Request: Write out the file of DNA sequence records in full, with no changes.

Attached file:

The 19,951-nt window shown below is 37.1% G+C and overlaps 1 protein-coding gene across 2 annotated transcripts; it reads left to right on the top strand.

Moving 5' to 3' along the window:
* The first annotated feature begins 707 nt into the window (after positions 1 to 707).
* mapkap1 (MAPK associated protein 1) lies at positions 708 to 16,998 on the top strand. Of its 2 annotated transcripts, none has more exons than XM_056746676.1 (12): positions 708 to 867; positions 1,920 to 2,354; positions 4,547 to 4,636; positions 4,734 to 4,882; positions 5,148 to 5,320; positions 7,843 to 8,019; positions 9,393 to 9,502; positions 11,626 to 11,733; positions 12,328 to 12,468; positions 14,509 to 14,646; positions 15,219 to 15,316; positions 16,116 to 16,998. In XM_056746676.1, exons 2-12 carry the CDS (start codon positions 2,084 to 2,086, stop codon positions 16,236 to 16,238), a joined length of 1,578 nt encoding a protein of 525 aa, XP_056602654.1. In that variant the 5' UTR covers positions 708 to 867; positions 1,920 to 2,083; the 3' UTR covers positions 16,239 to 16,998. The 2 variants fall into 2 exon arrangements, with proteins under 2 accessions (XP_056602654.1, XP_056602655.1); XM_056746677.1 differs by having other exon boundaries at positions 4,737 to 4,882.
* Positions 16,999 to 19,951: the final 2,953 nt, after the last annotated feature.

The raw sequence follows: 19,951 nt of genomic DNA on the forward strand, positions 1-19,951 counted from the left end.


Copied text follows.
The 19,951-nt window shown below is 37.1% G+C and overlaps 1 protein-coding gene across 2 annotated transcripts; it reads left to right on the top strand.

Moving 5' to 3' along the window:
* The first annotated feature begins 707 nt into the window (after positions 1 to 707).
* mapkap1 (MAPK associated protein 1) lies at positions 708 to 16,998 on the top strand. Of its 2 annotated transcripts, none has more exons than XM_056746676.1 (12): positions 708 to 867; positions 1,920 to 2,354; positions 4,547 to 4,636; positions 4,734 to 4,882; positions 5,148 to 5,320; positions 7,843 to 8,019; positions 9,393 to 9,502; positions 11,626 to 11,733; positions 12,328 to 12,468; positions 14,509 to 14,646; positions 15,219 to 15,316; positions 16,116 to 16,998. In XM_056746676.1, exons 2-12 carry the CDS (start codon positions 2,084 to 2,086, stop codon positions 16,236 to 16,238), a joined length of 1,578 nt encoding a protein of 525 aa, XP_056602654.1. In that variant the 5' UTR covers positions 708 to 867; positions 1,920 to 2,083; the 3' UTR covers positions 16,239 to 16,998. The 2 variants fall into 2 exon arrangements, with proteins under 2 accessions (XP_056602654.1, XP_056602655.1); XM_056746677.1 differs by having other exon boundaries at positions 4,737 to 4,882.
* Positions 16,999 to 19,951: the final 2,953 nt, after the last annotated feature.

The raw sequence follows: 19,951 nt of genomic DNA on the forward strand, positions 1-19,951 counted from the left end.